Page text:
We then signed up for the June exams, which included English Language, English Literature, Math, Chemistry, Biology, History and threw in A level French and A level Chinese for good measure. I will discuss the other subjects in good time. But I need to let the world know that I was very good at History. The teacher was British and the topic that year was European history, with an entire month alone on the French Revolution. You can imagine my enthusiasm and interest! No more memorizing lists of unpronounceable and incomprehensible reforms by Qin Shi Hwang. But discussions on the factors leading to the March of the Women on Versailles and the Taking of the Bastille. The influence of the “philosophers” Voltaire and Rousseau, the ideas brought back by La Fayette… Everything was fascinating. The teacher pinned all his hopes on Saadia and me. Well, last minute, as we were all signing up for our exams, Mama looked at the total of all the fees, and sighed. “Can’t you drop an exam or two? This is getting ridiculously expensive…”  We insisted we had to take all of them. She looked at them too. “Aha! History! What are you taking history for? You will be studying sciences. You don’t need History! Drop it.”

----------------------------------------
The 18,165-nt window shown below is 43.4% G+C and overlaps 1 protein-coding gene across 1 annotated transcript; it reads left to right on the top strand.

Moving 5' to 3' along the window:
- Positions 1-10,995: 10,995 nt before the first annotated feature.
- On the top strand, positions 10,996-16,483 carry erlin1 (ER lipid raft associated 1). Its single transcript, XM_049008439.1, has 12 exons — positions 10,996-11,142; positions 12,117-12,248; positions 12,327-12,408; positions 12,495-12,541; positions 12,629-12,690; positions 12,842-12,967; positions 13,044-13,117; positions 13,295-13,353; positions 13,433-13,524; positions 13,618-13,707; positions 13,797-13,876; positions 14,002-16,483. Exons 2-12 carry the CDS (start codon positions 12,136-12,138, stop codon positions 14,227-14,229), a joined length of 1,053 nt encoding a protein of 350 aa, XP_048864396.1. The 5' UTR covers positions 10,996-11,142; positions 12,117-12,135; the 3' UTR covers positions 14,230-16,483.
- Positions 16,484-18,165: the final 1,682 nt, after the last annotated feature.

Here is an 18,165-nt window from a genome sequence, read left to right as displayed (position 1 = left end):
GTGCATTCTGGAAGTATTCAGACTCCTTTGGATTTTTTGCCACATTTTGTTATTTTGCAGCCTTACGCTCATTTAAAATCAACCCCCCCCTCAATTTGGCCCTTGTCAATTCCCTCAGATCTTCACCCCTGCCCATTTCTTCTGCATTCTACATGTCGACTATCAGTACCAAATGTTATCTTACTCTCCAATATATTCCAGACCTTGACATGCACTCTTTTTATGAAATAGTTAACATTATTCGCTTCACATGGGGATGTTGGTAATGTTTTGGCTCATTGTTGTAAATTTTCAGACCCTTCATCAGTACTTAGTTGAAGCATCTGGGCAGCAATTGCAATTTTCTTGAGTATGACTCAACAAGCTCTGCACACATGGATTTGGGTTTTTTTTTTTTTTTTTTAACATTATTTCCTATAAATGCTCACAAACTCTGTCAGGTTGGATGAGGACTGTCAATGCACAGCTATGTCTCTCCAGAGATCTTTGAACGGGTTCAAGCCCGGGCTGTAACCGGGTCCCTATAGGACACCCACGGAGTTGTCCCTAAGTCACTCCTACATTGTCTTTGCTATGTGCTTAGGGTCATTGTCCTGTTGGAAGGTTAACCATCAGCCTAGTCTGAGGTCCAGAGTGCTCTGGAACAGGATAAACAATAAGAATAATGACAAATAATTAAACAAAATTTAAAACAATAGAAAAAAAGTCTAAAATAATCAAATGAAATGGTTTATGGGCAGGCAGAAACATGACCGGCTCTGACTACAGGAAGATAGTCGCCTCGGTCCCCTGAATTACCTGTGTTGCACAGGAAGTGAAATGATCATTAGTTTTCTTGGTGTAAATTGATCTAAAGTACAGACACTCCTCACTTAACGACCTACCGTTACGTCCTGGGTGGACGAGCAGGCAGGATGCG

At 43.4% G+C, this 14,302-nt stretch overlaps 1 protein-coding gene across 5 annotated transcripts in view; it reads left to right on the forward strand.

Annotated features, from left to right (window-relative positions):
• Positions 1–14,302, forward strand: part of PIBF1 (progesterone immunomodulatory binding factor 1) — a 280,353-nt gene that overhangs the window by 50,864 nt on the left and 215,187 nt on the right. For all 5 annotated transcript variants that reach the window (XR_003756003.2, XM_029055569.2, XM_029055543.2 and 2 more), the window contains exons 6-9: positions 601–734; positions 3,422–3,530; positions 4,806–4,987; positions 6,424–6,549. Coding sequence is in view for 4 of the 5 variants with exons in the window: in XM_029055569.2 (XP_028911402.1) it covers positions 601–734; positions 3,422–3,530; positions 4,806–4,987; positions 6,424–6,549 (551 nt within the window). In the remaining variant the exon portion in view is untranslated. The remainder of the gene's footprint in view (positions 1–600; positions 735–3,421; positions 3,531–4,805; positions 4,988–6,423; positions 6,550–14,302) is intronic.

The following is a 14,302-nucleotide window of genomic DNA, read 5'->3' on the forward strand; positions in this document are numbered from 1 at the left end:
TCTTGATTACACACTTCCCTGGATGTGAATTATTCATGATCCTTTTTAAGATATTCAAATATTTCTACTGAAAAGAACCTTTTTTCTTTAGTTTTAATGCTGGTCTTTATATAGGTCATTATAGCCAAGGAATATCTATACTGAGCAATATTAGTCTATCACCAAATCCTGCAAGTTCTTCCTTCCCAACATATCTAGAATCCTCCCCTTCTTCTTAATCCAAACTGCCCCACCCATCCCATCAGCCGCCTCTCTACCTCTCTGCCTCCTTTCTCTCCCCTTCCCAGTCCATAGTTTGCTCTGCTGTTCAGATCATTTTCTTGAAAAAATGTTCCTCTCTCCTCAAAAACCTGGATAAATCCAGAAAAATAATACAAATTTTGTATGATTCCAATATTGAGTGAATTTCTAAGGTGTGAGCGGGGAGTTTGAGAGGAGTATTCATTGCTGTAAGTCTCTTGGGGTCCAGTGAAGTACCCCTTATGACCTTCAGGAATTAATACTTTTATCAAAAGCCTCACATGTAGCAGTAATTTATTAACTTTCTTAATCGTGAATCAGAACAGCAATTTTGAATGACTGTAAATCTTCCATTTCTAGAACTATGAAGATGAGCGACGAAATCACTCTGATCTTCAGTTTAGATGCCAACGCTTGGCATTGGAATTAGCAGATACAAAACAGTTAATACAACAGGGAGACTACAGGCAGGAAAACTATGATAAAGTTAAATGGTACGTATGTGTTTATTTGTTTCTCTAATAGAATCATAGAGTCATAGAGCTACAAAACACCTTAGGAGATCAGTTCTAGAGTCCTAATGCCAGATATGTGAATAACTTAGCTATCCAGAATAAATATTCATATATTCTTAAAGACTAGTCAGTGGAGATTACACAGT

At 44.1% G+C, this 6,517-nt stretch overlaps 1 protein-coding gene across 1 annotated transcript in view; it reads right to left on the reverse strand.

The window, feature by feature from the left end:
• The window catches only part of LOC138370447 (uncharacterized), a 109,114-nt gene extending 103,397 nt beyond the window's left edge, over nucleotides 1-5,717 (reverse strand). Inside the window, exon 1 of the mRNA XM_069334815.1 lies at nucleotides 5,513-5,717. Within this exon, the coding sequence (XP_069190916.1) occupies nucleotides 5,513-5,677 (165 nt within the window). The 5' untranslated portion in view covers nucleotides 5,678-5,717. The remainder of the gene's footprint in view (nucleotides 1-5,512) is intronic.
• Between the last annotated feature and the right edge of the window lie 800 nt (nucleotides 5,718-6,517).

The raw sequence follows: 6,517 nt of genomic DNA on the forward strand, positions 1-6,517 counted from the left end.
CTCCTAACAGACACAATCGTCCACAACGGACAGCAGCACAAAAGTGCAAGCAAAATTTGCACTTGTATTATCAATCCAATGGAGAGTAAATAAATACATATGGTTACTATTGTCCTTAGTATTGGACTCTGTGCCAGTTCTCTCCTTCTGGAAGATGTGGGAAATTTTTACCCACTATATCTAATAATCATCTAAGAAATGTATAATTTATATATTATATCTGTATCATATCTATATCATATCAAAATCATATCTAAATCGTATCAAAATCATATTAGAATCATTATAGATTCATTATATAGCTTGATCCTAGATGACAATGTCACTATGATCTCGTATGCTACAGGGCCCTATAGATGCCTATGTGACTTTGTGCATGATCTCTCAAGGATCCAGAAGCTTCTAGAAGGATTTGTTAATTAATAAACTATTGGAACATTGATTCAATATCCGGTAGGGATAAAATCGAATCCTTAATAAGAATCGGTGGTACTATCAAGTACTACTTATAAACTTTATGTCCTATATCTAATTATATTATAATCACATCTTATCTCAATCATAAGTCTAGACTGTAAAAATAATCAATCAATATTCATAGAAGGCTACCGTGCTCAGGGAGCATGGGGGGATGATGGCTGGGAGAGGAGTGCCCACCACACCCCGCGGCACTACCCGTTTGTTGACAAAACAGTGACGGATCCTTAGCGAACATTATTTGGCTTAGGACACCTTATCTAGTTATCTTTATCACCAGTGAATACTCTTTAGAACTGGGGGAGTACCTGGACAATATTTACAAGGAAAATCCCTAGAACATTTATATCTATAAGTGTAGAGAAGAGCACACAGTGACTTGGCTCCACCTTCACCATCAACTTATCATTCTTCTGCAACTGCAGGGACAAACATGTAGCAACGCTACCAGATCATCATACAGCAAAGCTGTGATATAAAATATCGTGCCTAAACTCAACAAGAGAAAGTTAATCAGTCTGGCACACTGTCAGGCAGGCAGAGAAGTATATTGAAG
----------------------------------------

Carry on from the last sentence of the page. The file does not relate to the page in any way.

the taking of the bastille

Chinese children do not argue. They bend their heads and submit. So we did. And this is why I hold an O level Geography with a D, which I never studied, while I have nothing to show for modern European History, which I studied hard for a year, adored and excelled at.